Compare this with how many leaders and organisations portray themselves today. Often they have ideas just as important to themselves and their audiences. However, they mostly abdicate their leadership by defaulting to clinical and dull presentation of ideas wrapped in lifeless words and phrases. Or worse, too often they focus on abstractions of doubtful meaningfulness to their key audiences, and further exclude them with jargon, an ocean of self-references and way too much complexity.
Self-referencing is only one of many elements where improvement can have a major impact on leadership and organisation outcomes. Although we have covered it before, self-referencing continues at such epidemic levels among otherwise worthy organisations that it rates a full-out campaign.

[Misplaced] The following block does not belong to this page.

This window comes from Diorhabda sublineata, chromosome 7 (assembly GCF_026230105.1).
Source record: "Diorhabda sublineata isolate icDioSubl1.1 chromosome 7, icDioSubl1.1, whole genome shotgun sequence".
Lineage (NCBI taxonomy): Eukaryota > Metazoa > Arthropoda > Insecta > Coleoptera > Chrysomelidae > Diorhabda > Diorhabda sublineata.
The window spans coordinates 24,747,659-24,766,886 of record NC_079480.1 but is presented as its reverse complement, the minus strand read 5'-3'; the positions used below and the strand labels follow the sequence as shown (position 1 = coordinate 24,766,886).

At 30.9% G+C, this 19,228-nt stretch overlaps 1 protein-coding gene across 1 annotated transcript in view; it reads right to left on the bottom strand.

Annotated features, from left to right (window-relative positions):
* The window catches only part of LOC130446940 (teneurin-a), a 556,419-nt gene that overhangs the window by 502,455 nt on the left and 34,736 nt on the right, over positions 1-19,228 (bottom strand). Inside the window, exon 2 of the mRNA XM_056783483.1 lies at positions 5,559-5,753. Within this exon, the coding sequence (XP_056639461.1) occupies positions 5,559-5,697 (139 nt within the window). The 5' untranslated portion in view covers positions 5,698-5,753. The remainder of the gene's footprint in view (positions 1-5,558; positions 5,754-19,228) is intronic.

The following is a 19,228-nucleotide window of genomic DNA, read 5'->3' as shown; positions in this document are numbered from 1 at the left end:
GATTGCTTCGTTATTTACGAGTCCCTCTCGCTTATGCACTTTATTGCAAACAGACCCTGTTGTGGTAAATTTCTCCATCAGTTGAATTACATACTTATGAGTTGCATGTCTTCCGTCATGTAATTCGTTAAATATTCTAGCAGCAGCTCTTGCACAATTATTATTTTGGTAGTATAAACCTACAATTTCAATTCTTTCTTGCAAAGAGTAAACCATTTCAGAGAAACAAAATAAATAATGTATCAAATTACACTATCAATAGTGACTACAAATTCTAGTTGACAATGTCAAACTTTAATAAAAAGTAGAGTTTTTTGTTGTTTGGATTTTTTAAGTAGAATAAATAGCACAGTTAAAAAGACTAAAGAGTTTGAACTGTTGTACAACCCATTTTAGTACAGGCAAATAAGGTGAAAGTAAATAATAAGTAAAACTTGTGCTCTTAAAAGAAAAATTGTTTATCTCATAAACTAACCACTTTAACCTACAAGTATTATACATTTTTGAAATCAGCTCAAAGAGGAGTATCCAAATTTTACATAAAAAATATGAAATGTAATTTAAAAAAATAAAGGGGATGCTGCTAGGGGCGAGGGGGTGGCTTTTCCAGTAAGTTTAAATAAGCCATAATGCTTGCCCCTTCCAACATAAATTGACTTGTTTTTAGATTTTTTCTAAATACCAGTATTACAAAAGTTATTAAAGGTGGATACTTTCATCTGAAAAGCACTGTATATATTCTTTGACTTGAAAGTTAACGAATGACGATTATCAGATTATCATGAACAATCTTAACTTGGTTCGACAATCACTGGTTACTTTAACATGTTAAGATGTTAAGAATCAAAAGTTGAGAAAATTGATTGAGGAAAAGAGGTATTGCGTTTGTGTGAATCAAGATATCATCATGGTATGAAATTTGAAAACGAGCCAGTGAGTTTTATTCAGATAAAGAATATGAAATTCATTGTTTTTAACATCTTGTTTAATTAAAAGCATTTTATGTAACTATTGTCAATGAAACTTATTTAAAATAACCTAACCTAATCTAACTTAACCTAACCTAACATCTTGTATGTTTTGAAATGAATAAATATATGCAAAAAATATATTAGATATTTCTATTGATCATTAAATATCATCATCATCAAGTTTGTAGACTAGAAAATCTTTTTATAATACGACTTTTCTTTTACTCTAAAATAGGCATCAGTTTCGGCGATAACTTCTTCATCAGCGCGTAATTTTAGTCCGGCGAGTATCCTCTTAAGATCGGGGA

For now we’ll look at one current example.
Consider this all too familiar self-centred drivel from the home page of a major mining services corporation–
(Company name) is one of…”; “We are also…”; “We have evolved from…”; “(Firm name)’s proud traditions…”; “(Firm name) turns science into…”; “Each of our businesses…”; “At (firm name), we …”; “We acknowledge our…”. These are the beginnings of the first eight sentences – all starting with a reference to themselves, and many including more in the body of each (some with four or more). In fact, every sentence on the page started with a self-reference.
Unfortunately this is no exception, but is typical of too many major organisations. If the previous paragraph is anything like the way your people portray you and your organisation, immediately send them to re-education camp and get someone to change this stuff right now. Today is good. Last year would have been better. Next month would continue to cost you more than you know.